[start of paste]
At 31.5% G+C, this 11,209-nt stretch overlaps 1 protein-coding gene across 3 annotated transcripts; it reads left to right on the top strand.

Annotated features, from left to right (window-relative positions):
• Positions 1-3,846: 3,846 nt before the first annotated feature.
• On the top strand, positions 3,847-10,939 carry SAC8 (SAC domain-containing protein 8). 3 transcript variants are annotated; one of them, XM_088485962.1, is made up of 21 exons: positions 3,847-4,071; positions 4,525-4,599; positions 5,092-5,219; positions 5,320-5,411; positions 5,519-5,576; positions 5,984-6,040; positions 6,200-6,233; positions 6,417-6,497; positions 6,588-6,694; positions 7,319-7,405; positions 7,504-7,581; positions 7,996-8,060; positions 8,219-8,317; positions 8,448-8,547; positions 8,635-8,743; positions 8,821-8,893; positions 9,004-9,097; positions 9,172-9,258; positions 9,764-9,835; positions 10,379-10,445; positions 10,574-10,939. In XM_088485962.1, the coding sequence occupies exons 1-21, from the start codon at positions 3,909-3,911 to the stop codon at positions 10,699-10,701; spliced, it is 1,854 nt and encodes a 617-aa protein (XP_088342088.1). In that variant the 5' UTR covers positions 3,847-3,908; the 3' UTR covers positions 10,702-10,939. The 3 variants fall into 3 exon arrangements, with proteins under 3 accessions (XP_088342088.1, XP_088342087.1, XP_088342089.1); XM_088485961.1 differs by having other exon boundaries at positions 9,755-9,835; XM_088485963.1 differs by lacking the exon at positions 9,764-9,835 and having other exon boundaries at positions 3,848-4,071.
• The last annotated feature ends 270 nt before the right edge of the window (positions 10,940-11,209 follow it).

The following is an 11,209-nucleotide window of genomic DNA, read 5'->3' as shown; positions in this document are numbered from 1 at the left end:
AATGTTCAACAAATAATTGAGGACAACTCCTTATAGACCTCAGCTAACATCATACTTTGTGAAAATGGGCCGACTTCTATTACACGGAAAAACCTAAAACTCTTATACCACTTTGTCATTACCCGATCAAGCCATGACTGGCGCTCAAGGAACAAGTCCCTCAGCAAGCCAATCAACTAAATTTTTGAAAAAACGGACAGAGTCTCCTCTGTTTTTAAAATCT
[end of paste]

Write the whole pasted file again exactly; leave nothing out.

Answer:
At 31.5% G+C, this 11,209-nt stretch overlaps 1 protein-coding gene across 3 annotated transcripts; it reads left to right on the top strand.

Annotated features, from left to right (window-relative positions):
• Positions 1-3,846: 3,846 nt before the first annotated feature.
• On the top strand, positions 3,847-10,939 carry SAC8 (SAC domain-containing protein 8). 3 transcript variants are annotated; one of them, XM_088485962.1, is made up of 21 exons: positions 3,847-4,071; positions 4,525-4,599; positions 5,092-5,219; positions 5,320-5,411; positions 5,519-5,576; positions 5,984-6,040; positions 6,200-6,233; positions 6,417-6,497; positions 6,588-6,694; positions 7,319-7,405; positions 7,504-7,581; positions 7,996-8,060; positions 8,219-8,317; positions 8,448-8,547; positions 8,635-8,743; positions 8,821-8,893; positions 9,004-9,097; positions 9,172-9,258; positions 9,764-9,835; positions 10,379-10,445; positions 10,574-10,939. In XM_088485962.1, the coding sequence occupies exons 1-21, from the start codon at positions 3,909-3,911 to the stop codon at positions 10,699-10,701; spliced, it is 1,854 nt and encodes a 617-aa protein (XP_088342088.1). In that variant the 5' UTR covers positions 3,847-3,908; the 3' UTR covers positions 10,702-10,939. The 3 variants fall into 3 exon arrangements, with proteins under 3 accessions (XP_088342088.1, XP_088342087.1, XP_088342089.1); XM_088485961.1 differs by having other exon boundaries at positions 9,755-9,835; XM_088485963.1 differs by lacking the exon at positions 9,764-9,835 and having other exon boundaries at positions 3,848-4,071.
• The last annotated feature ends 270 nt before the right edge of the window (positions 10,940-11,209 follow it).

The following is an 11,209-nucleotide window of genomic DNA, read 5'->3' as shown; positions in this document are numbered from 1 at the left end:
AATGTTCAACAAATAATTGAGGACAACTCCTTATAGACCTCAGCTAACATCATACTTTGTGAAAATGGGCCGACTTCTATTACACGGAAAAACCTAAAACTCTTATACCACTTTGTCATTACCCGATCAAGCCATGACTGGCGCTCAAGGAACAAGTCCCTCAGCAAGCCAATCAACTAAATTTTTGAAAAAACGGACAGAGTCTCCTCTGTTTTTAAAATCT